Dancing family

by Navneet Mendiratta
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For a kashatriya, coming from a small village in Hyderabad, journey into the world of dance was not easy for Padam Bhushan Raja Reddy. Dance was definitely not considered a worthy profession for upper caste Reddys, and certainly not for boys.
Retracing his journey to becoming a dancing family, along with his two wives – Radha and Kaushalya – and their two daughters Yamini and Bhavana, Kuchipudi exponent spoke to us at the close of the 20th edition of their outfit, Natya Tarangini’s Parampara series.
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Total Recall
I come from a very small village in Telangana region and, since my childhood, I had a great fascination for Bhagvatam. It was a dance performed by the lower caste people in our village, in which the performers narrated mythological tales through an act for three to four nights at a stretch. The form had a lot of drama, rhythm and movement. And it left a great impression on my young mind. I, too, wanted to be a dancer and sure enough, I started enacting small parts without my family’s knowledge.
Sure enough, the family got to know and I was sent out for further studies. Later, I decided to go to Hyderabad in search of a guru. Initially, I could not find one and I was rejected on account of being too dark and masculine. But then, my guru, Guru Vedantam Prahalada Sharma came along and Radha and I started training under him.
Radha and I are first cousins who were married off at a very early age. When Radha realised my passion for dance, she too joined me in Hyderabad. We have been inseparable since then.
Road to acclaim
It was that one show at Aifacs that changed our lives forever. We were here in Delhi to perform and one of our guests happened to be Dr Karan Singh. He loved our performance and recommended our names further to our then prime minister Mrs Indira Gandhi and ICCR. There has been no looking back since.
From being the first Indian dancers to participate in the International Dance festival of Avignon in France and Salzburg in Austria, to enthralling audiences from New York to London, to setting up the Natya Tarangini, the Raja Radha Reddy Institute of Kuchipudi dance… Being awarded the prestigious Padam Shri and Padam Bhushan awards, in addition to several other awards and accolades, to organising the prestigious Parampara series, it truly has been a very fulfilling journey.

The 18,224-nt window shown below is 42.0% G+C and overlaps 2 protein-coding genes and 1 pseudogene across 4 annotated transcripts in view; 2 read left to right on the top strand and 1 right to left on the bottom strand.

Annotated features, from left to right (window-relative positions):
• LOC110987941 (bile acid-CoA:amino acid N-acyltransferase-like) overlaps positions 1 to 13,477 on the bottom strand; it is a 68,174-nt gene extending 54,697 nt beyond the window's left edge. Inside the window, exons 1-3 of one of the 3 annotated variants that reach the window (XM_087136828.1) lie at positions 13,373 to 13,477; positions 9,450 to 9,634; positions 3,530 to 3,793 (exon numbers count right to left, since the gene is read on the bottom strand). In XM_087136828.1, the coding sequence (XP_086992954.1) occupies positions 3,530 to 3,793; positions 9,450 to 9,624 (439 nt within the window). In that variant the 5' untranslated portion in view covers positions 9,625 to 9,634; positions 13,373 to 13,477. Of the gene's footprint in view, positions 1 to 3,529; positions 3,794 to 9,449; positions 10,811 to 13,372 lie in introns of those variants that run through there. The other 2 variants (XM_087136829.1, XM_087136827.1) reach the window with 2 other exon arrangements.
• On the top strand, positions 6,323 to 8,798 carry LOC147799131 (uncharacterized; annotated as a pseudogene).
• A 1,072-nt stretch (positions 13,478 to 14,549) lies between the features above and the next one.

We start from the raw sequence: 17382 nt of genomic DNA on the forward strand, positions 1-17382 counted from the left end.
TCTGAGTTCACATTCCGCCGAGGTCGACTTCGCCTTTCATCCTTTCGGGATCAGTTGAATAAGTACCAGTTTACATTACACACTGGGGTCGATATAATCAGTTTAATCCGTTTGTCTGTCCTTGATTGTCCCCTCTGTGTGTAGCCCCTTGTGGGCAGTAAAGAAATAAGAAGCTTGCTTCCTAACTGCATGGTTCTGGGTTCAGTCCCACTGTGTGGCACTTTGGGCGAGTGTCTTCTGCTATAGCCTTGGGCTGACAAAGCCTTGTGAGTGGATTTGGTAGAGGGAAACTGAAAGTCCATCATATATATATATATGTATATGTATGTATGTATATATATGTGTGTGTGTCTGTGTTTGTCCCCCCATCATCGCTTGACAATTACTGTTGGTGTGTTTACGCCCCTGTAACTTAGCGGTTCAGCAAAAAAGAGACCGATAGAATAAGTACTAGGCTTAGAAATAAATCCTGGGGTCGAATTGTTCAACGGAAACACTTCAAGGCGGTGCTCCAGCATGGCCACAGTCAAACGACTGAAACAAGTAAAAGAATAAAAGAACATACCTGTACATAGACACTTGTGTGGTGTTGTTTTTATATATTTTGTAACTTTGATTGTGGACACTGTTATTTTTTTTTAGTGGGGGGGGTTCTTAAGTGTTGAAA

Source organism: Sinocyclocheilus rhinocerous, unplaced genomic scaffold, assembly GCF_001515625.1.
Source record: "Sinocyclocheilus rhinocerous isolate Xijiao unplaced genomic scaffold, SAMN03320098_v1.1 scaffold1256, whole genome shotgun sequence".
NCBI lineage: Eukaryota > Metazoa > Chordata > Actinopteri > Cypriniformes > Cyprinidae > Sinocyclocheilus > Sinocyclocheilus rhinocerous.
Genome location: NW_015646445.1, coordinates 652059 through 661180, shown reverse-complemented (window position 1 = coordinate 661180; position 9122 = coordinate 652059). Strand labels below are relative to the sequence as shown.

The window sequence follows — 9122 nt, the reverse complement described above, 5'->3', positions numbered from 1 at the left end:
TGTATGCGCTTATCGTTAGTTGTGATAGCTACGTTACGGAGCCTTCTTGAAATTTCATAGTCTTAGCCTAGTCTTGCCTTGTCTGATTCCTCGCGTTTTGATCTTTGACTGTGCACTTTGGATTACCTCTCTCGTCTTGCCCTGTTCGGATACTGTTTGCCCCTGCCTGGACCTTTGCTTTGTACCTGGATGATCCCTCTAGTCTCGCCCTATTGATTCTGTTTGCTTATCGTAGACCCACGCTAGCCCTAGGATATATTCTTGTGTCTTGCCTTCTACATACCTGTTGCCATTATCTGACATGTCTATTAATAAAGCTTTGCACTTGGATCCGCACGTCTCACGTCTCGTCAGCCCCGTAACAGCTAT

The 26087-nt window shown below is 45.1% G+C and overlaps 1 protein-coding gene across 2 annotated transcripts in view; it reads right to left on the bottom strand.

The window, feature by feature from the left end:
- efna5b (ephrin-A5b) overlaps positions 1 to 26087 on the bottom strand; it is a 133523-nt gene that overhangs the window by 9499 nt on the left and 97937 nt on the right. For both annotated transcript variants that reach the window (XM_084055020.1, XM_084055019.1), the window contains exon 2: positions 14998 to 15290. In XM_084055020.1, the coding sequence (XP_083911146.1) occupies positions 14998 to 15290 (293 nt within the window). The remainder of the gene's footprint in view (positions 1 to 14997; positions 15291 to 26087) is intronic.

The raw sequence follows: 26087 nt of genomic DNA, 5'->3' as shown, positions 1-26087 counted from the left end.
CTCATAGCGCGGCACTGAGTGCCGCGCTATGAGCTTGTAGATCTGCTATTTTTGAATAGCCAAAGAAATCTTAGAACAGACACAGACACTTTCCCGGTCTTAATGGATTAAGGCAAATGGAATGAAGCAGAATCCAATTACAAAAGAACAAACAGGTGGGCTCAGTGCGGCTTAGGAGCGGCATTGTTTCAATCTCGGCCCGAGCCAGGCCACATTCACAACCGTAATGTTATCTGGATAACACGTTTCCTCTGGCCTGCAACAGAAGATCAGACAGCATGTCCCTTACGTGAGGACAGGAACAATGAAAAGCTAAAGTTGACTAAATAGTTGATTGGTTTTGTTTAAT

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Evolution of the dance form
My Guruji used to tell us that Kuchipudi exists since 2nd century BC. It became the dance of the courts and was performed by the people later. Bharatnatyam is said to have come out of Kuchipudi. From temples, the dance went to the courts and was systemised by two brothers from Tamil Nadu to follow an order for performance.
I always did my own choreography. My guruji was a perfectionist who taught me in a traditional way. That strict grammer is what we pass on to our students here at Natya Tarangini. Perfection, devotion and sadhana are three ways of keeping true to art. Classical dance is such an art that it has to be learnt personally with the guru. You cannot learn this art through media.
In our institution Natya Tarangini, the students come from all over the world to learn, practice and perform with us. This is how we are maintaining the Guru-Shishya Parampara. This is perhaps the only school where an entire family is dedicated to teaching the students. Though we have four branches, the training is imparted strictly by the family.
The importance of grammer in the times of experimentation
Whatever one does, we must not tamper with the grammer of the dance. Instead of the props, the focus must always be the dance and movements. The bhava must express the character as should mudras. Fluidity is all about adaptations with time. Dance should be like dance.
Since we learnt choreography we were able to change the dance without diluting its spirit.
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Passing on the mantle
Both our daughters are dedicated to this sacred art, Kuchipudi. Despite offers from India and abroad for marriage and job opportunities, they have chosen to stay true to promoting this form. My elder daughter, Yamini Reddy is now married and settled in Hyderabad and runs a branch of Natya Tarangini there.
My younger daughter, Bhavana Reddy, in addition to being a Kuchipudi dancer has also learnt Carnatic vocal music and is western contemporary music (for which she went to Hollywood and graduated from Musicians Institute in Los Angeles). Every year, we organise this festival — Parampara Series (National Festival of Dance and Music) — to redefine our rich cultural heritage at the outset of autumn. This was the 20th edition.

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